University of Iowa News Release
Dec. 16, 2004
With UI Help, Israeli Aids Arab With Political Violence Dissertation
The University of Iowa School of Journalism and Mass Communication has helped arrange a unique collaboration: the coming together of an Israeli professor and an Arab scholar to discuss the media coverage of political violence in the Middle East and elsewhere.
Earlier this year, UI journalism associate professor Dan Berkowitz told Hillel Nossek of the School of Media Studies in the College of Management Academic Studies, Tel-Aviv, about a graduate student of his from Egypt who was working on a dissertation on political violence. Interested, Nossek asked if he might serve on her dissertation committee and the student, Amani Ismail, agreed.
Nossek, who is also academic director of his college's Teaching and Research Authority, had planned to participate in Ismail's comprehensive exam -- the first part of the dissertation process -- via the Internet. But just a few days before the scheduled examination, Nossek received an invitation to participate in a conference in Canada, which allowed him to make a detour to Iowa City and participate in the exam process in person.
Nossek, who stayed in Iowa City Nov. 1-3, not only listened to Ismail's oral arguments in the exam, offering a number of suggestions for Ismail's dissertation, but he also visited several journalism classes to discuss his experiences teaching media-related courses in Israel. He also discussed the impact of political violence on journalism, among other topics.
Students in the journalism school's radio news workshop questioned Nossek about the academic lives of their Israeli peers and about differences between Israel and the United States, such as Israel's requirement that all citizens -- including women -- serve time in the military. The UI students also asked about the risks of bombs exploding in the neighborhood surrounding Nossek's school.
"The past has already illustrated that cooperation between Arabs and Israelis is possible, so in this sense my collaboration with Professor Nossek is not an exceptional phenomenon," Ismail said. "But we are both definitely enjoying this experience and cherish the mutual learning involved."
Now that Ismail's comprehensive exams are complete, she is working on a formal proposal for her dissertation topic that her committee members -- including Nossek -- will need to approve before she can begin writing it. When Berkowitz, her adviser, feels Ismail's dissertation is satisfactory the committee will gather once more to hear her defend it. Ismail is hoping to graduate with her Ph.D. in May 2006.
Ismail said she chose her dissertation topic after writing a term paper on "terrorism," a term she later replaced with "political violence." She said that while reading literature on political violence, she became fascinated by the topic and discovered how her personal background and interest in the Palestinian-Israeli conflict might contribute to such a research project.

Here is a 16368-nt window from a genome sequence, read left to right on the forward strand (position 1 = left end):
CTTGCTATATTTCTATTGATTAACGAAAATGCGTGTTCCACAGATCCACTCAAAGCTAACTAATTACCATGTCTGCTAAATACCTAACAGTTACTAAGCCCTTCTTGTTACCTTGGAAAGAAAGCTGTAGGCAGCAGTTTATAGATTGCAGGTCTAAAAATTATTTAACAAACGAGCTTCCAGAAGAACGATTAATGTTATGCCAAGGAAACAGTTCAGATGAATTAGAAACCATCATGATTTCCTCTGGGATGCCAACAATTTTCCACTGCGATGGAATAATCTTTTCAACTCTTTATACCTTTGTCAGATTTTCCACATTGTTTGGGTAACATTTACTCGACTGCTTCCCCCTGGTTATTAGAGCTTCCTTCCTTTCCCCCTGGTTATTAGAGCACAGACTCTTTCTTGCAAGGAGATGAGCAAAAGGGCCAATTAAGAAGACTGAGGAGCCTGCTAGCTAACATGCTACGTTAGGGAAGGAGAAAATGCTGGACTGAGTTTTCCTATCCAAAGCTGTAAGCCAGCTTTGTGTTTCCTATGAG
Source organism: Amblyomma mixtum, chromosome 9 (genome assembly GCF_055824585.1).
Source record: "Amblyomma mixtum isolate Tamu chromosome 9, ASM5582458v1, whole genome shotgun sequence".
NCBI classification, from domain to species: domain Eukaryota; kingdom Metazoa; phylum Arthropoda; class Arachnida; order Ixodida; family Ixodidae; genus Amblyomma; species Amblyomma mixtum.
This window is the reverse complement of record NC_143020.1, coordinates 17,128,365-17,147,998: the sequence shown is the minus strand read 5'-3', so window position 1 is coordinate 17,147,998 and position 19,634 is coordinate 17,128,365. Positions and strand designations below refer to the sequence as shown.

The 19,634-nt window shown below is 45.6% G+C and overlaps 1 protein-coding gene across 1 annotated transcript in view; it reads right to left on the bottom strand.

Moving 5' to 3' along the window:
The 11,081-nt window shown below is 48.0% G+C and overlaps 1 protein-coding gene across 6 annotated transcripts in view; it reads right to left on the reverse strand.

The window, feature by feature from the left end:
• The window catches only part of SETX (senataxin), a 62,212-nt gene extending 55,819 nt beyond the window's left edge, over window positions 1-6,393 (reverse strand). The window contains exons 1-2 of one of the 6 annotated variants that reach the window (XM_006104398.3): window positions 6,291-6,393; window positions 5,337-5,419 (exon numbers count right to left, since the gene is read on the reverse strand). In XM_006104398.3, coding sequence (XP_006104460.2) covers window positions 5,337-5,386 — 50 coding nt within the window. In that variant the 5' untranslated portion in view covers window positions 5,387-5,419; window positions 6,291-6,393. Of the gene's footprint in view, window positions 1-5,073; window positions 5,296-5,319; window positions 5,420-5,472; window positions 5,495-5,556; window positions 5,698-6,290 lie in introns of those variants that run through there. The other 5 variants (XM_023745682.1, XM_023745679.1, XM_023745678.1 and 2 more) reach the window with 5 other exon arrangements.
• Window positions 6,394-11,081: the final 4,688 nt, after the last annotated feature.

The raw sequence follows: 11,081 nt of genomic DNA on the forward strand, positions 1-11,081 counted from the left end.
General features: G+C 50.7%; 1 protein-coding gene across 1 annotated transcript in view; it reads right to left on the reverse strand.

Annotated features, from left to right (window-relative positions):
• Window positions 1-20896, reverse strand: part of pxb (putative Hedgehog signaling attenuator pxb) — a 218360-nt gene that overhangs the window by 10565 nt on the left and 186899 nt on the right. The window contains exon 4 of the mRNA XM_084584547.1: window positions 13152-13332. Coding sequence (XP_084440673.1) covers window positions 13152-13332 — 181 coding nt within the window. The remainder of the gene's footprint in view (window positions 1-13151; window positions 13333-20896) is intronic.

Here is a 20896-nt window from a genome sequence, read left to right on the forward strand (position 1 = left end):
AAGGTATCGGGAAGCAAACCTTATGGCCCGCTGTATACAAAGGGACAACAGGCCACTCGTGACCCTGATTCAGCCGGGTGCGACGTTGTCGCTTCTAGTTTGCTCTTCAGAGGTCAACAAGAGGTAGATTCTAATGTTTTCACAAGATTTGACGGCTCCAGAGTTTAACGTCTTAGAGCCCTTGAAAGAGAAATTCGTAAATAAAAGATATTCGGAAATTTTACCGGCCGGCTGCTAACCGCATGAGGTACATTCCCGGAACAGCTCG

In her dissertation, Ismail set out to examine how the American media cover the struggles that lead to Palestinians' use of political violence, and how those portrayals speak to the treatment of the Palestinian nationalist movement at large.
Nossek and Ismail agreed that the use of a less loaded term than "terrorism" would enable scholars to examine the phenomenon of political violence without pre-attached stigmatization.
"That's part of the beauty of academic work, at least ideally," Ismail said. "You are supposed to look at a phenomenon to examine and to understand the reasons causing it, as opposed to editorializing or proving a point."
Added Nossek, "Democracies tend to de-legitimize any use of force in general for any reason, let alone to kill people."
On the other hand, Nossek cited Noam Chomsky and other critical scholars, saying that some governments use fear as a method for preventing unwanted actions by citizens.
Nossek has previously worked with Elihu Katz at Hebrew University in Jerusalem, and taught at The College of Management in Tel-Aviv. His writings include "Our News and Their News" (2004), published in the journal Journalism; "Myths and News Narratives: Toward a Comparative Perspective of News" (2001), published in the journal Ecquid Novi; "Television News and the Intifada: A Comparative Study of Social Conflict" (1993), and "The Narrative Role of the Holocaust and the State of Israel in the Coverage of Salient Terrorist Events in the Israeli Press" (1994), published in the Journal of Narrative and Life History.
Ismail holds a bachelor of arts degree in journalism and mass communication from Iowa State University and a master of science degree in journalism from Ohio University. Her master's thesis was titled "International News Coverage And Conflict During The Clinton Presidency: A Content Analysis Of Six 'Elite' Papers."
After finishing her doctorate, Ismail hopes to teach mass communication at the university level.
A story about Nossek's and Ismail's collaboration, produced by Week's End host Gayane Torosyan for WSUI AM 910, can be heard online at http://wsui.uiowa.edu/we.htm.
STORY SOURCE: University of Iowa News Services, 300 Plaza Centre One, Suite 371, Iowa City, Iowa 52242-2500.